Helen Barlow

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I, Daniel Blake

At 80, Ken Loach was inspired to come out of retirement for his Newcastle-set tale. Winning at Cannes was a nice bonus too, writes Helen Barlow

I, Daniel Blake

WHEN Ken Loach won his second Palme d’Or at Cannes for I, Daniel Blake, he seemed genuinely surprised. This tale of the demise of the welfare state in Britain was an altogether smaller affair than his 2006 winner, The Wind that Shakes the Barley, set in West Cork.

“It’s extraordinary really because it’s the same little gang from 2006 who have done it,” he says of writer Paul Laverty, producer Rebecca O’Brien, and his other regular crew members. “It’s nice to be in that team and we really weren’t expecting this.”

As with some of his other best films, including Raining Stones and Cathy Come Home, the 80-year-old’s latest film focuses on a microcosm, and, in working-class Newcastle, Loach and his regular screenwriter Laverty found just the right niche.

“Newcastle is a great city,” says Loach. “It’s got a long tradition of working class struggle in the shipyards and the mines and it’s got a terrific identity. There’s a great sense of humour and it’s one of those cities like Liverpool, Glasgow and Manchester where you can identify it, absolutely. The richness of that culture provides a great background to work from; it gives you so much energy.”

Initially, the Glaswegian Laverty, who is 20 years younger, did all the legwork, travelling the country to talk to people at food banks and in Newcastle he notes there were 2,000 people on the day he visited.

“After listening to people’s stories and working with welfare organisations and disabled groups, what was remarkable was how the most vulnerable people bore the brunt of the welfare cuts,” Laverty notes. “People who work with the disabled say they suffer six times more, and a remarkable phrase we heard from one of the civil servants was that ‘the low lying fruit are the easy targets’. But in this story Daniel is a competent man who has a lifetime of work, who’s got friends and is smart. We chose two competent, smart people as the main characters, but it could have been much more heartbreaking.”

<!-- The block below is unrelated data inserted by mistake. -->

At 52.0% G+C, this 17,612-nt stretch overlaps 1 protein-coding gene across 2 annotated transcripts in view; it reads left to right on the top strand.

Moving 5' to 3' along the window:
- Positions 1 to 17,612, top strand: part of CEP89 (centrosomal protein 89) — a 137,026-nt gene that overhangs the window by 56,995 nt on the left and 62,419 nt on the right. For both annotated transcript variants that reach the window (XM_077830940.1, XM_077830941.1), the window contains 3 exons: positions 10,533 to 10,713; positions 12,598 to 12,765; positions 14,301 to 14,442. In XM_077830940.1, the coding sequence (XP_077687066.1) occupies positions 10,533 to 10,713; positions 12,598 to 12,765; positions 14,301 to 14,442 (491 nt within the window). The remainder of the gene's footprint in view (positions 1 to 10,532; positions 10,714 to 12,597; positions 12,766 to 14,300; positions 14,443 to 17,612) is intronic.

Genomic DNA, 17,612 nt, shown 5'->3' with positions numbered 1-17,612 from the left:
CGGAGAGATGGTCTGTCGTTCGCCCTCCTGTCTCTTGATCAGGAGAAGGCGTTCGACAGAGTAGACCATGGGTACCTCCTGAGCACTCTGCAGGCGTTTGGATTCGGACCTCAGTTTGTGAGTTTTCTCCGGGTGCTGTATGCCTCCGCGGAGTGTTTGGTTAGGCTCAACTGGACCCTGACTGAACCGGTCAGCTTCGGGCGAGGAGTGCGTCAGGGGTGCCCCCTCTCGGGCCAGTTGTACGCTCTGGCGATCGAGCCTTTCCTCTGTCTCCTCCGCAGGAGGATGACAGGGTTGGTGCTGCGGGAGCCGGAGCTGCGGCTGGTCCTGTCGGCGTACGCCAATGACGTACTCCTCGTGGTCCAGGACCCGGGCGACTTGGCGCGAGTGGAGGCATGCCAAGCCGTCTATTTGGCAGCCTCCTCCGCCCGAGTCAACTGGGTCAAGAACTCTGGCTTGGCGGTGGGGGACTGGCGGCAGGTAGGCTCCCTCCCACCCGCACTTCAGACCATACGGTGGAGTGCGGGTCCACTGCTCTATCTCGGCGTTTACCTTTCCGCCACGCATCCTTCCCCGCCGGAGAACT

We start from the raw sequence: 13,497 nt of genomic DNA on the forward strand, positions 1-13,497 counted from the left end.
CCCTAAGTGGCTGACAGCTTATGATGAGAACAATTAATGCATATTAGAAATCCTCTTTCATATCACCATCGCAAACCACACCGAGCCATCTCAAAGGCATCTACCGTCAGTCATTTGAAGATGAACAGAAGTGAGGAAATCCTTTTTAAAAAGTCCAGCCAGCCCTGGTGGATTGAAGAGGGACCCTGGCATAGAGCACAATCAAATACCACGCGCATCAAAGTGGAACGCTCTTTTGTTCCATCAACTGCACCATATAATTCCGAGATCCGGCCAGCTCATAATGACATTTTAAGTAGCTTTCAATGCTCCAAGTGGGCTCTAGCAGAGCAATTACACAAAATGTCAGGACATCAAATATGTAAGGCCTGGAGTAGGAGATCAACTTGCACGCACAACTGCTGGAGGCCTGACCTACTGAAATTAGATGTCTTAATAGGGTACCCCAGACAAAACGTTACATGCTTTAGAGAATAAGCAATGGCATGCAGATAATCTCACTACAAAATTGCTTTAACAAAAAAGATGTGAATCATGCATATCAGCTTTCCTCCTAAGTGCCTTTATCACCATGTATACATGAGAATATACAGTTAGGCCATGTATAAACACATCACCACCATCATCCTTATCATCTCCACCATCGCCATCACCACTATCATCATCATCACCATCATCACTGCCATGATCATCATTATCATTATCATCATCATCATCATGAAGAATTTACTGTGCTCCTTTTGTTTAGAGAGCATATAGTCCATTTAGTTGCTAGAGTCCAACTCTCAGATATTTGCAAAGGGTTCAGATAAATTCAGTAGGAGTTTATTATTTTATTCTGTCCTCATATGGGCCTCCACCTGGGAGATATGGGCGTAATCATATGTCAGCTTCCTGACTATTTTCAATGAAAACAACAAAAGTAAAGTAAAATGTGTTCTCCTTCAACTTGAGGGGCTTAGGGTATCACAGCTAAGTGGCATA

Nevertheless, the repercussions of Daniel being denied sickness benefits, when he can no longer work, is gut-wrenching. A generous soul, he takes to helping Katie (Hayley Squires), a young single mother and they form a close bond. As with so many Loach films the performances are so affecting that we believe the characters are real.

Geordie stand-up comic Dave Johns, who actually hails from the neighbourhood where the film is set, plays his first movie role as Daniel, while London-born actress Hayley Squires plays Katie.

“It’s really very easy working with actors who are full of imagination and vulnerability,” Loach says. “We started at the beginning and shot in order, so the story unfolded as the actors got the script, bit by bit. It feels like it happens in the moment and takes people by surprise. We cast real people working in food banks — in the old Italian neorealist tradition — so they knew the job. People in the office signing people on worked in that office.”

Johns’ and Squires’ performances are what makes the film such a heartbreaker. Even if the story was clearly tough to portray, they had the sense that Loach was with them every step of the way.“There was a calmness on set, a family element and we felt completely safe,” Squires recalls. “Before shooting we spent time researching and talking and having lunch together. You’re with Ken and his team and they’re the most supportive group of people. You know it will never collapse.”

In fact Loach and co were spurred into action by what they discovered, especially at the Department of Work and Pensions (DWP). People working there said recalled how unhappy they were in the way they were forced to treat the public, says Laverty. “They are actually trained for potential suicides.”

Having supposedly retired after Jimmy’s Hall, set in Leitrim, Loach returned for I, Daniel Blake because he felt it had to be made.

O’Brien, who has worked with Loach since Hidden Agenda in 1990, notes that it’s a simple human story.

“You recognise our own life in the story we’re telling. So many films are about other people’s lives; they’re distant. Here we tell a story people can identify with.”

Setting the right tone was hugely important, Loach says.

“The story is so strong that we had to be very simple and clear and very economical and didn’t need any embellishment.”

The film’s cinematographer Robbie Ryan is Irish, and had previously worked on Jimmy’s Hall.

“He talked about finding a clear and unadorned style without any extraneous movement or anything to distract you from capturing the essence of the people in front of the camera,” says Loach.

During the Brexit debate, Loach advocated staying in the European Union and working to affect change within its strictures — not least because his film, and many of his previous films, would never have been made without European financing.

Ironically, the very people Loach presents in the film were the kinds of disenchanted voters who brought about the exit that could hugely affect the financing of any future Loach films. Will there be a future Loach film? “I don’t know if there’ll be another one, I’ll have to wait and see,” the director responds. “It’s nice having made it and it’s nice talking about it, but the actual making of it does take it out of you. I know Woody Allen finds it easy, but for some of us it’s still a struggle. Of course everyone would like to go on forever. You just cross your fingers when you get very old. You’re just pleased to see the sunrise the next day. So we’ll take each day as it comes.”

I, Daniel Blake opens on Friday.

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